Of course, before the drill, I had to sit the kids down and have a talk about appropriate behavior, what do not/not do, and why. This lent itself to a very, um, well, let's call it a very lively and animated conversation(s). You know- the ones where they all start talking. At the same time. And they all know everything. And they're all talking gibberish and nonsense. Here are a few gems I was able to pick out the chaotic conversation:
"Yeah! Yeah! Yeah! We have to lock down in case someone comes to our school to steal something!!!! Like our lunch from the cafeteria!!!!" (Um, friend, I'm pretty sure no one will be stealing those...gross!)
"We need to lock down if there are police helicopters swarming around to catch bad guys and bank robbers!!!"
"Oh! I know exactly why we need to lock down!!!! It's 'cuz of nuclear war." !?!?!?!!? What !?!?!?!
We all survived the lockdown, and after I quieted them down, hopefully they learned why we need to practice locking down...(and it didn't (really) include any of the reasons above."
This whole ordeal reminded me of my very first earthquake
I was all prepared for that earthquake drill. My kids knew when the alarm rang, we would get under our desks, crouch up like rollie pollies, cover over heads, and be COMPLETELY still and COMPLETELY silent. Piece of cake.
So, the alarm went off and we did exactly what we talked about. Even I, being the exemplary role model for these growing young minds, got under my desk. We were still. We were quiet. We were crouched up like little rollie pollies.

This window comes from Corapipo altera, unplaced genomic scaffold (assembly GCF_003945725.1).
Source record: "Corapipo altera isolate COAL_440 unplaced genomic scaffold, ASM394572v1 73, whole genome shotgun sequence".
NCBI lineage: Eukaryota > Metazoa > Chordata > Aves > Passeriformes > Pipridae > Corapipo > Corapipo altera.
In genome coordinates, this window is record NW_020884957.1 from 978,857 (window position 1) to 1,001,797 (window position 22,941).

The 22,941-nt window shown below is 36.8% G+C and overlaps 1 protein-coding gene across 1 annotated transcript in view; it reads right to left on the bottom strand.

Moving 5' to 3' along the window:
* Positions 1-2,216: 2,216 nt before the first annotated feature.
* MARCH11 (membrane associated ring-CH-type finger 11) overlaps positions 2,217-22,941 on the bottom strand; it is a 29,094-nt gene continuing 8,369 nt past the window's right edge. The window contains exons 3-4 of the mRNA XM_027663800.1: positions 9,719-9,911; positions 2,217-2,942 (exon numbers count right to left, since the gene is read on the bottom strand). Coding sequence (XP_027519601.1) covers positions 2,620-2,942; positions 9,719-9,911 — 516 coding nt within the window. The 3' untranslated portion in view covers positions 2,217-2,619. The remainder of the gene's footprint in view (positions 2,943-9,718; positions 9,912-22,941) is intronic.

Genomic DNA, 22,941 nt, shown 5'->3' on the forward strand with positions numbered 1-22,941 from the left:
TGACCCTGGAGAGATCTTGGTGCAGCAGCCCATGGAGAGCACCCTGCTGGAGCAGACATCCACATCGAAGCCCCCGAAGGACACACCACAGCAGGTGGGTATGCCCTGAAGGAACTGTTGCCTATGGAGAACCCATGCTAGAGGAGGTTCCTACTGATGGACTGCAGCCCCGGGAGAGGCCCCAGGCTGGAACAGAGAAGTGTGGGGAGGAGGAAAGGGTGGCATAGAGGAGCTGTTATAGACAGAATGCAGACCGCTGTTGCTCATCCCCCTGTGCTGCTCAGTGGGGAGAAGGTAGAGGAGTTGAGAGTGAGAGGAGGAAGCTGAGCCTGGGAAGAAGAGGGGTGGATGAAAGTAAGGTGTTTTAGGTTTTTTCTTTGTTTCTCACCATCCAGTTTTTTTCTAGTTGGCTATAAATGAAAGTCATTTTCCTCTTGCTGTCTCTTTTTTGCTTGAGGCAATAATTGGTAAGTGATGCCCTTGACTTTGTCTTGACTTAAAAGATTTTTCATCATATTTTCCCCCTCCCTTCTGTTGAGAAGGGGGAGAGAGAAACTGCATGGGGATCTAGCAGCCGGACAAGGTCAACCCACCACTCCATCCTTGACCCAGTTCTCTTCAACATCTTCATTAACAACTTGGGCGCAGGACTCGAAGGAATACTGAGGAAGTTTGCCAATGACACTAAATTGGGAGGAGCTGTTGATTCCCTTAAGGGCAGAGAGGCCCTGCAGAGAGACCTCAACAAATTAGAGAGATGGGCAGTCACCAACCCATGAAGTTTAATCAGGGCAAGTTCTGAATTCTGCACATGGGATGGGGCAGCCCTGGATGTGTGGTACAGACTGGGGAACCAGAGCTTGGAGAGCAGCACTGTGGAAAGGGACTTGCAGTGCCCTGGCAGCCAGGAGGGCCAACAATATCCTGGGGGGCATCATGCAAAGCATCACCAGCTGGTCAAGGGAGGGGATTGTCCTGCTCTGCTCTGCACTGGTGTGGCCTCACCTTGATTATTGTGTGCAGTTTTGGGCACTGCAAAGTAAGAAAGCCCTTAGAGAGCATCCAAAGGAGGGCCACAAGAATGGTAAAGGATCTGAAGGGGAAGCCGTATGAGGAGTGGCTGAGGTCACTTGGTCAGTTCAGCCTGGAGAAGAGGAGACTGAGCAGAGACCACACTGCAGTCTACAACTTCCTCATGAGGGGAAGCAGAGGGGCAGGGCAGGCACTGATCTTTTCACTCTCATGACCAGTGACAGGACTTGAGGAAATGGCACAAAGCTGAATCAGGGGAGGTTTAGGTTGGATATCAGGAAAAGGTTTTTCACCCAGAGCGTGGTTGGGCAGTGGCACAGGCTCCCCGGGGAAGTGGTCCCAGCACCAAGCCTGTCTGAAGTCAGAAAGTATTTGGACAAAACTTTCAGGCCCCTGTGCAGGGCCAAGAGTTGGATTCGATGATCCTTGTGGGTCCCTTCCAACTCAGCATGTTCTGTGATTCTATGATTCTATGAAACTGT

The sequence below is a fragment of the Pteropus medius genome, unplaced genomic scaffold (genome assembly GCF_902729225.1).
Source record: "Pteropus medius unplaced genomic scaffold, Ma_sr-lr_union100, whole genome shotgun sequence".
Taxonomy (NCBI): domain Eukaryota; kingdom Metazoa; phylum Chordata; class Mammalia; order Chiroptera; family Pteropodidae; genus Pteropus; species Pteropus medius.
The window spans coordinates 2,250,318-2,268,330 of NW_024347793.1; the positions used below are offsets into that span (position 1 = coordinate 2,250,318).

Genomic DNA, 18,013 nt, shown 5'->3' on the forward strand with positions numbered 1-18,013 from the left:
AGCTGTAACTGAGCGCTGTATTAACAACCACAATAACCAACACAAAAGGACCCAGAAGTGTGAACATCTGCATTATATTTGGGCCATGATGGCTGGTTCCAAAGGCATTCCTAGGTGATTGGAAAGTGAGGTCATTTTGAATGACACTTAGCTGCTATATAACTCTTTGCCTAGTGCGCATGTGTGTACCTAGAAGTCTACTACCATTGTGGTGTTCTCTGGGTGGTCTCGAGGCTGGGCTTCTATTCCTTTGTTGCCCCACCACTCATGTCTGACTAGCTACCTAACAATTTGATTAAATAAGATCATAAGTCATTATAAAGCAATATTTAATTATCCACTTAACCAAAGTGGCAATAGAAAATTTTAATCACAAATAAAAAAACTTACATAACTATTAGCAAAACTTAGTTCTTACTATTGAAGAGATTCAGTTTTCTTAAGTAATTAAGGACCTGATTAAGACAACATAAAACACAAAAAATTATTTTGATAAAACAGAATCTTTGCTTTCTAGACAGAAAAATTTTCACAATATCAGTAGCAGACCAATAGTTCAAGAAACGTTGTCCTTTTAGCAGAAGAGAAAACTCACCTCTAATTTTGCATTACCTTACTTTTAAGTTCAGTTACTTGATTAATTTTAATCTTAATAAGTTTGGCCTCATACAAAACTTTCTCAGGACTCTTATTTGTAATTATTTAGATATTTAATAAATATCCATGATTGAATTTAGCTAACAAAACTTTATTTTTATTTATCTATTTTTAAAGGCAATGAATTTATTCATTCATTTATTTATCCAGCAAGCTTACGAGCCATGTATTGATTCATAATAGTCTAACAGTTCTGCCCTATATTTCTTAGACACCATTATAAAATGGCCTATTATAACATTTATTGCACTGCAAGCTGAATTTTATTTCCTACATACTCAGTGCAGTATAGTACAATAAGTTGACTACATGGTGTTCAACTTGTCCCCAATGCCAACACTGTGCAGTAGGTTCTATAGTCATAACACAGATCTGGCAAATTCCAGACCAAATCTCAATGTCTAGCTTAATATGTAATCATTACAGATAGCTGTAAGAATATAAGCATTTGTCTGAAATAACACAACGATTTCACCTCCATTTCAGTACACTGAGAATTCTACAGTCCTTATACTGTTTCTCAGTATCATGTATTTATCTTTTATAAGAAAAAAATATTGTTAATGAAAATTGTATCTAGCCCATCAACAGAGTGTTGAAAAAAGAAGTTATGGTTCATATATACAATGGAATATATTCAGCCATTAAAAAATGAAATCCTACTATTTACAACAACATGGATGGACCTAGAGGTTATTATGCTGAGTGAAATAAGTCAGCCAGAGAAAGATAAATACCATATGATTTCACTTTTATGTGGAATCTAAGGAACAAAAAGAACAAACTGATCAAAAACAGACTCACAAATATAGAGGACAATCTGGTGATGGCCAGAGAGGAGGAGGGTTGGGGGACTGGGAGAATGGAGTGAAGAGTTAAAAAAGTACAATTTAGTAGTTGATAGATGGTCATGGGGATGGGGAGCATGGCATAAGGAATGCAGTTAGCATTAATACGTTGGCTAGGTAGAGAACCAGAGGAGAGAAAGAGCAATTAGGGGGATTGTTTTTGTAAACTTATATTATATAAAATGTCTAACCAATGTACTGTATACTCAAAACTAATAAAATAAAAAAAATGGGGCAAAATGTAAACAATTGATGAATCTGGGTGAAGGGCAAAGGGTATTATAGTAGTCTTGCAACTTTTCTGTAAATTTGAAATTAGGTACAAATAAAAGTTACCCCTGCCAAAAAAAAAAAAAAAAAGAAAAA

5 minutes later (Me thinking...this is a long earthquake drill, but whatever...)
Enter principal (AKA- the person who would determine if I would have a job next year or not...)
Principal: "Um, Miss B."
Me (crouching under my desk): Yes Mr. MacIlwee (with a smile, thinking for SURE he is going to compliment me on my quiet, calm students under their desks...)
Principal: This is a fire drill. We should all be outside on the field lined up. We were worried about you.
Believe it or not, I survived the embarrassment, and I am happy to say I did get a job the next year. And every "earthquake drill" after that (even to this day), I checked with everyone classroom within a 50 yard vicinity to MAKE SURE it really is an earthquake drill!!!!!
Well, Sunday night I felt like this going to bed knowing wouldn't have to get up early on Monday:
Tonight, I'm feeling more like this:
Oh, and do you have any funny lock down/fire/earthquake drill stories to share!?!?! Or any embarrassing teaching stories??? :-) It will make me feel better because reliving that "earthquake drill" embarrassment was not easy. PLEASE share!!! :)